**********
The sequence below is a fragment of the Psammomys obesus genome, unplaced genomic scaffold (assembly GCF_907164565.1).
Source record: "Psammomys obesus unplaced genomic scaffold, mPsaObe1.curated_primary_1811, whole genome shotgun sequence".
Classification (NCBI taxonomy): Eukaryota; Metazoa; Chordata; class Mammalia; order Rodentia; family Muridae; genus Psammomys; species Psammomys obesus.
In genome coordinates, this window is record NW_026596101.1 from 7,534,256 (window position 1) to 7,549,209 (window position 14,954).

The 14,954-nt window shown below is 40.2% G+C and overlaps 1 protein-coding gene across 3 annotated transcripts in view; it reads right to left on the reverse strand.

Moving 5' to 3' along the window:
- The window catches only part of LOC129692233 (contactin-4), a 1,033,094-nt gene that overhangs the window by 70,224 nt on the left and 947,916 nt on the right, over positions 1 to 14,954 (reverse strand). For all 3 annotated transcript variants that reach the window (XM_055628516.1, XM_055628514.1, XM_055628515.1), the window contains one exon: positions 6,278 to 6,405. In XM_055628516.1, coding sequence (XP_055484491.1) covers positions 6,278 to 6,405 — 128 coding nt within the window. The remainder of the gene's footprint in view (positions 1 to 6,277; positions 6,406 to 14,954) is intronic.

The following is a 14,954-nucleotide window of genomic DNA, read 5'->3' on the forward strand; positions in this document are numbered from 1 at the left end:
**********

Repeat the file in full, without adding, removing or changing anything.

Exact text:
The sequence below is a fragment of the Psammomys obesus genome, unplaced genomic scaffold (assembly GCF_907164565.1).
Source record: "Psammomys obesus unplaced genomic scaffold, mPsaObe1.curated_primary_1811, whole genome shotgun sequence".
Classification (NCBI taxonomy): Eukaryota; Metazoa; Chordata; class Mammalia; order Rodentia; family Muridae; genus Psammomys; species Psammomys obesus.
In genome coordinates, this window is record NW_026596101.1 from 7,534,256 (window position 1) to 7,549,209 (window position 14,954).

The 14,954-nt window shown below is 40.2% G+C and overlaps 1 protein-coding gene across 3 annotated transcripts in view; it reads right to left on the reverse strand.

Moving 5' to 3' along the window:
- The window catches only part of LOC129692233 (contactin-4), a 1,033,094-nt gene that overhangs the window by 70,224 nt on the left and 947,916 nt on the right, over positions 1 to 14,954 (reverse strand). For all 3 annotated transcript variants that reach the window (XM_055628516.1, XM_055628514.1, XM_055628515.1), the window contains one exon: positions 6,278 to 6,405. In XM_055628516.1, coding sequence (XP_055484491.1) covers positions 6,278 to 6,405 — 128 coding nt within the window. The remainder of the gene's footprint in view (positions 1 to 6,277; positions 6,406 to 14,954) is intronic.

The following is a 14,954-nucleotide window of genomic DNA, read 5'->3' on the forward strand; positions in this document are numbered from 1 at the left end: